As much as I try to plan for it, Thanksgiving always seems to come out of nowhere. In a rush, I’m working on the menu, figuring out the seating assignments, looking for ways to uniquely (and cheaply) decorate the table. This year, I’ve decided to take control of the situation and get things done… now.
If there’s one thing I love about this holiday, it’s the excessive amounts of cooking that occurs. That doesn’t mean that I enjoy making a lot of food, but I love the idea of spending multiple days in the kitchen, working hard to get everything done in time. Seeing that the kitchen is my zone (as my husband can attest), I feel the most comfortable standing over the stove. It has a calming effect on me. For our first recipe in preparation for Thanksgiving, we’re going straight to dessert. I first saw this recipe on Smitten Kitchen and was immediately struck by the pairing. Chocolate and pumpkin? Really? How does that work?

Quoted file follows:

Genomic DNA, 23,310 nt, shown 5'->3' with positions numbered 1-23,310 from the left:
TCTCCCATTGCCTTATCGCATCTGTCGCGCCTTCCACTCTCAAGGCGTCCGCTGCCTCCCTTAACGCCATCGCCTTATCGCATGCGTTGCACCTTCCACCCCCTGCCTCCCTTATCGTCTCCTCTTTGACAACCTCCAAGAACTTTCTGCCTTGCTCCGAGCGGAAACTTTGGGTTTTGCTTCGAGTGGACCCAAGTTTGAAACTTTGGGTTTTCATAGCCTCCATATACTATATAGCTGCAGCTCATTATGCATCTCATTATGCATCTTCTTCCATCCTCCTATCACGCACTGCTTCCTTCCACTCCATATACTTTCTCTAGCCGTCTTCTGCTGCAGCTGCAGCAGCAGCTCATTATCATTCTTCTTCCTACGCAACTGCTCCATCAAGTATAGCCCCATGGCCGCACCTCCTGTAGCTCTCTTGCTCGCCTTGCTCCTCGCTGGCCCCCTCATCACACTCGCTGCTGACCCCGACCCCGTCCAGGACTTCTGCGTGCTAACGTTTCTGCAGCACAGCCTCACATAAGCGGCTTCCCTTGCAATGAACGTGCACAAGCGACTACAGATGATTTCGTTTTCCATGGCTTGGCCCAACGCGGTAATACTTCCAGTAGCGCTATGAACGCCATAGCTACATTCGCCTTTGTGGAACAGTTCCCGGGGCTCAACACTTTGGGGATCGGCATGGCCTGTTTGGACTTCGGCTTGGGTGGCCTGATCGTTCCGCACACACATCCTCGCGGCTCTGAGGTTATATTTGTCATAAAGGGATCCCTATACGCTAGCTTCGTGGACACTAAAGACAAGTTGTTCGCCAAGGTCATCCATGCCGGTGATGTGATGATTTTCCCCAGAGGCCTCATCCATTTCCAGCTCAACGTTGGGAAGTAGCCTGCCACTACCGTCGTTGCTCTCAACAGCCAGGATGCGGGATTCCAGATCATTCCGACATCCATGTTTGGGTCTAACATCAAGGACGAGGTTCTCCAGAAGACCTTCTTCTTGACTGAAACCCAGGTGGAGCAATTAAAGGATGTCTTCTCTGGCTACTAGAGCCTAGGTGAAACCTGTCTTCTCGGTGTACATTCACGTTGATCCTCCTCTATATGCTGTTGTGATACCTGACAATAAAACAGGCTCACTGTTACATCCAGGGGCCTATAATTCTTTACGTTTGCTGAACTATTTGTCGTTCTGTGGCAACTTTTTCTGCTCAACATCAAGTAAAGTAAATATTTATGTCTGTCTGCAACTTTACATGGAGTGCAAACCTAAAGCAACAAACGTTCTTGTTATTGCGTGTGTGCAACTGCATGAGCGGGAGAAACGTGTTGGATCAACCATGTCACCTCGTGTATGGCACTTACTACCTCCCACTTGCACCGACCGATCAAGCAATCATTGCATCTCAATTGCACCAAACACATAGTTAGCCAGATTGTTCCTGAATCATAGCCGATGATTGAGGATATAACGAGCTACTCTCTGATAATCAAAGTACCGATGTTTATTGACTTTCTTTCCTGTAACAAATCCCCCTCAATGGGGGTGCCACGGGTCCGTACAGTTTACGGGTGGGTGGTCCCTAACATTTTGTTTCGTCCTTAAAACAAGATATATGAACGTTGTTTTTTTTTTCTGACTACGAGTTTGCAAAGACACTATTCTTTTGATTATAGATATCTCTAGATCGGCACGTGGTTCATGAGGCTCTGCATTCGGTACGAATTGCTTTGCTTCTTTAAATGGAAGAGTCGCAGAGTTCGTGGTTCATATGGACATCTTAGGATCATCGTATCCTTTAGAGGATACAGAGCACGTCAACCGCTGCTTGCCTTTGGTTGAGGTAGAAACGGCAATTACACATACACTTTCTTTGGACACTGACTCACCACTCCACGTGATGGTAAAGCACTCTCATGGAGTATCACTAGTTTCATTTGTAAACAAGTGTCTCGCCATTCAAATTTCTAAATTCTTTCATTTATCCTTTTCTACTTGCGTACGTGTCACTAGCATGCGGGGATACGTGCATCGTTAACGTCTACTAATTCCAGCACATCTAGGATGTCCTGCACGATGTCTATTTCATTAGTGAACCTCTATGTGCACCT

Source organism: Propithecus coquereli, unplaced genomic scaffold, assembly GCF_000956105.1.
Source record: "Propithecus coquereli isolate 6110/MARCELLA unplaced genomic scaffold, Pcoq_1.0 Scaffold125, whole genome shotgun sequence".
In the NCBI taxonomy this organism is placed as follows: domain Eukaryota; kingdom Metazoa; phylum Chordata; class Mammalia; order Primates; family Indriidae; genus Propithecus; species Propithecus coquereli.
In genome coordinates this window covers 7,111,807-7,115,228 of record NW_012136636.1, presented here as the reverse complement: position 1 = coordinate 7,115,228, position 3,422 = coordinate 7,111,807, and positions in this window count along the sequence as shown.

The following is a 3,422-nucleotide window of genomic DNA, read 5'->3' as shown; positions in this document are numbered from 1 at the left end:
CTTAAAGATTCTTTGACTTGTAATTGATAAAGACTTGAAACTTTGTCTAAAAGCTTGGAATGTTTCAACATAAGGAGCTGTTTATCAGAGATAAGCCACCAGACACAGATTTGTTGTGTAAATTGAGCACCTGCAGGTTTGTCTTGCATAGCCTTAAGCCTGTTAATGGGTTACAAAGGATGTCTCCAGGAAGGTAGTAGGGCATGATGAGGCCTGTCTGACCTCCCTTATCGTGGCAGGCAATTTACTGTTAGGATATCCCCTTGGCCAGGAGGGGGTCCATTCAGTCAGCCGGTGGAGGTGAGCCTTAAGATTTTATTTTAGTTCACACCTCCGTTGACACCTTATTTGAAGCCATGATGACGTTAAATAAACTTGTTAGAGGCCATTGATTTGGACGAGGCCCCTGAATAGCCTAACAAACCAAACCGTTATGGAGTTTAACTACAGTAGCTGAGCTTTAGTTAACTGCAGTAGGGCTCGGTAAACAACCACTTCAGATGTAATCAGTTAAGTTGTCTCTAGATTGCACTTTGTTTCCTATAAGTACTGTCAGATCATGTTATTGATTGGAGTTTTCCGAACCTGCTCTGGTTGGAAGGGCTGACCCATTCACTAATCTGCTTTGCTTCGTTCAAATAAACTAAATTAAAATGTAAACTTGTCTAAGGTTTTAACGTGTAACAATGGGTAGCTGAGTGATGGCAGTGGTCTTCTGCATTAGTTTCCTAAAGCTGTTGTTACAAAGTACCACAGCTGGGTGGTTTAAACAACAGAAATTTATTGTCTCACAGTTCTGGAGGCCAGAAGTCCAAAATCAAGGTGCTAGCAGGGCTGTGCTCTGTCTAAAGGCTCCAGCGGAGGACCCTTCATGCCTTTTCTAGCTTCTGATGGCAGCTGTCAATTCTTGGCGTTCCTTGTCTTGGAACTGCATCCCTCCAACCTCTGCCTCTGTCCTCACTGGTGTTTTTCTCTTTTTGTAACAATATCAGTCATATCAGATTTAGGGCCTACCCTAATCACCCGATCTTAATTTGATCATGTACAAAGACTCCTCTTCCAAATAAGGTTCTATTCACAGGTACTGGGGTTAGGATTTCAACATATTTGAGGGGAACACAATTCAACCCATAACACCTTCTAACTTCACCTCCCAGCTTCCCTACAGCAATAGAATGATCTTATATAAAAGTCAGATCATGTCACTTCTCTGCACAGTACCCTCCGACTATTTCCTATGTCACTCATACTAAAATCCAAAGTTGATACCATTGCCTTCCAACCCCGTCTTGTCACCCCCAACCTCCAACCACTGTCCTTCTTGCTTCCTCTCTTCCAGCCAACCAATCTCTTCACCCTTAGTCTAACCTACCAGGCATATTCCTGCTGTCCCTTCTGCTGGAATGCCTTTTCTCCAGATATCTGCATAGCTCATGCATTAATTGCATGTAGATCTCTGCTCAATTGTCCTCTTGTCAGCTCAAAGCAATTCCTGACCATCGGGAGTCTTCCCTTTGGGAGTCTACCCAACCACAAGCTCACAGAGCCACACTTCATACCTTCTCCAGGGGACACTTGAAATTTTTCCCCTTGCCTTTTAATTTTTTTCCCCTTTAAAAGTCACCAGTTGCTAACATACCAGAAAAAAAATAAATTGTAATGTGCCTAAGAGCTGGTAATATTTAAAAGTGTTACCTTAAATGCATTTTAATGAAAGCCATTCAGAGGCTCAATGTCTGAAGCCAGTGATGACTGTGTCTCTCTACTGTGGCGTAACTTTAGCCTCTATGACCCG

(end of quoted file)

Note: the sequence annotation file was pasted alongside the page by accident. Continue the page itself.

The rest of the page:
After making them, I, unfortunately, don’t have a good answer for you. The flavors just mesh beautifully together. The cayenne (which I found to have a more prominent flavor in the pumpkin batter) balances with the sweetness of the chocolate. All I can tell you is this, I’m going to be making these for years to come. I followed this recipe according to Deb’s instructions. And, like her, I did not have a 9″ square baking dish. As a result, some towering brownies were produced and, to be honest, I kind of like that.
It really doesn’t seem to be Thanksgiving without something pumpkin on the table. And these brownies, which are part fudge, part cake, are a terrific and creative use of the ingredient.
Check back later for some more recipe ideas for your Thanksgiving menu!
8 tablespoons (1 stick) unsalted butter, plus more for pan
6 ounces bittersweet chocolate, chopped
2 cups all-purpose flour
1 teaspoon baking powder
1/8 teaspoon cayenne pepper
1/2 teaspoon salt